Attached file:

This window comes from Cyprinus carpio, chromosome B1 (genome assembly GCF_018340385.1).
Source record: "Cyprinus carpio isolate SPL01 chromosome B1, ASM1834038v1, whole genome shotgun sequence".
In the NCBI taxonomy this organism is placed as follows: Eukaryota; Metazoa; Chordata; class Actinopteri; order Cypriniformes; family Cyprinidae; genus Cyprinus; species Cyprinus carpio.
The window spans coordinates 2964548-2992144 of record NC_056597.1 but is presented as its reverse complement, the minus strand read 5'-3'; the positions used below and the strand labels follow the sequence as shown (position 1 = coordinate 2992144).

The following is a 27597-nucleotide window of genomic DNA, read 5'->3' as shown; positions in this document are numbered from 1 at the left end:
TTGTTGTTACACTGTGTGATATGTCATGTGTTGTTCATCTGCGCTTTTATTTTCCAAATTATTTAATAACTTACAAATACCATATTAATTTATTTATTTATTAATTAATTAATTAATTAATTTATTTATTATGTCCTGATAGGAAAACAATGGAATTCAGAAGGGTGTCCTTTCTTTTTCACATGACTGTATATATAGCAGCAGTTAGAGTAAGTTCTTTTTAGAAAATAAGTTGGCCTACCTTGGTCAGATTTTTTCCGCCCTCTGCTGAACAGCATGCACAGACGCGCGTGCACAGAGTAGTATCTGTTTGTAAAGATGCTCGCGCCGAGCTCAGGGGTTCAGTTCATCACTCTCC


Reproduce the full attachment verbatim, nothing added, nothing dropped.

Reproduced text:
This window comes from Cyprinus carpio, chromosome B1 (genome assembly GCF_018340385.1).
Source record: "Cyprinus carpio isolate SPL01 chromosome B1, ASM1834038v1, whole genome shotgun sequence".
In the NCBI taxonomy this organism is placed as follows: Eukaryota; Metazoa; Chordata; class Actinopteri; order Cypriniformes; family Cyprinidae; genus Cyprinus; species Cyprinus carpio.
The window spans coordinates 2964548-2992144 of record NC_056597.1 but is presented as its reverse complement, the minus strand read 5'-3'; the positions used below and the strand labels follow the sequence as shown (position 1 = coordinate 2992144).

The following is a 27597-nucleotide window of genomic DNA, read 5'->3' as shown; positions in this document are numbered from 1 at the left end:
TTGTTGTTACACTGTGTGATATGTCATGTGTTGTTCATCTGCGCTTTTATTTTCCAAATTATTTAATAACTTACAAATACCATATTAATTTATTTATTTATTAATTAATTAATTAATTAATTTATTTATTATGTCCTGATAGGAAAACAATGGAATTCAGAAGGGTGTCCTTTCTTTTTCACATGACTGTATATATAGCAGCAGTTAGAGTAAGTTCTTTTTAGAAAATAAGTTGGCCTACCTTGGTCAGATTTTTTCCGCCCTCTGCTGAACAGCATGCACAGACGCGCGTGCACAGAGTAGTATCTGTTTGTAAAGATGCTCGCGCCGAGCTCAGGGGTTCAGTTCATCACTCTCC